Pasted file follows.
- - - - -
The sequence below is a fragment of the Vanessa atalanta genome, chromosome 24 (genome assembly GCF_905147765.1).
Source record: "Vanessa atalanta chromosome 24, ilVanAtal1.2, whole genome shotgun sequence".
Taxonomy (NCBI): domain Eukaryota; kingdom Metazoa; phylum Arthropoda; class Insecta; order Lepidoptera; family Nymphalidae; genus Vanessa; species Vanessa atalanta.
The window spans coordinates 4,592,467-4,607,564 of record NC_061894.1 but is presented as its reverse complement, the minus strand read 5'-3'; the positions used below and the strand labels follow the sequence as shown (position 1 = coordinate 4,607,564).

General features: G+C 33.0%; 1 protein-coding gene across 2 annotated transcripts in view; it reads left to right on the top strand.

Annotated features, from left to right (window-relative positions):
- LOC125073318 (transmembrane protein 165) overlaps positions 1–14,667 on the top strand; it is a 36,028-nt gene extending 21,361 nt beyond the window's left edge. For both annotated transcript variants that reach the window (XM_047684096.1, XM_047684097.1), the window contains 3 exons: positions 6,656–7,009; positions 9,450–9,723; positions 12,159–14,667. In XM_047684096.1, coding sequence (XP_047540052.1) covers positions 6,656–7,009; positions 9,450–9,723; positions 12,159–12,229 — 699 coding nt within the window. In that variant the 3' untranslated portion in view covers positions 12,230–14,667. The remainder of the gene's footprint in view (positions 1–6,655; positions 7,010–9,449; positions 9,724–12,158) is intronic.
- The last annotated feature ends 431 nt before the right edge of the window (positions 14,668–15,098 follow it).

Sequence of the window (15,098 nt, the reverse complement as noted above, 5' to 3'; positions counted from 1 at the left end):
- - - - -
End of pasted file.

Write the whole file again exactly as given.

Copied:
The sequence below is a fragment of the Vanessa atalanta genome, chromosome 24 (genome assembly GCF_905147765.1).
Source record: "Vanessa atalanta chromosome 24, ilVanAtal1.2, whole genome shotgun sequence".
Taxonomy (NCBI): domain Eukaryota; kingdom Metazoa; phylum Arthropoda; class Insecta; order Lepidoptera; family Nymphalidae; genus Vanessa; species Vanessa atalanta.
The window spans coordinates 4,592,467-4,607,564 of record NC_061894.1 but is presented as its reverse complement, the minus strand read 5'-3'; the positions used below and the strand labels follow the sequence as shown (position 1 = coordinate 4,607,564).

General features: G+C 33.0%; 1 protein-coding gene across 2 annotated transcripts in view; it reads left to right on the top strand.

Annotated features, from left to right (window-relative positions):
- LOC125073318 (transmembrane protein 165) overlaps positions 1–14,667 on the top strand; it is a 36,028-nt gene extending 21,361 nt beyond the window's left edge. For both annotated transcript variants that reach the window (XM_047684096.1, XM_047684097.1), the window contains 3 exons: positions 6,656–7,009; positions 9,450–9,723; positions 12,159–14,667. In XM_047684096.1, coding sequence (XP_047540052.1) covers positions 6,656–7,009; positions 9,450–9,723; positions 12,159–12,229 — 699 coding nt within the window. In that variant the 3' untranslated portion in view covers positions 12,230–14,667. The remainder of the gene's footprint in view (positions 1–6,655; positions 7,010–9,449; positions 9,724–12,158) is intronic.
- The last annotated feature ends 431 nt before the right edge of the window (positions 14,668–15,098 follow it).

Sequence of the window (15,098 nt, the reverse complement as noted above, 5' to 3'; positions counted from 1 at the left end):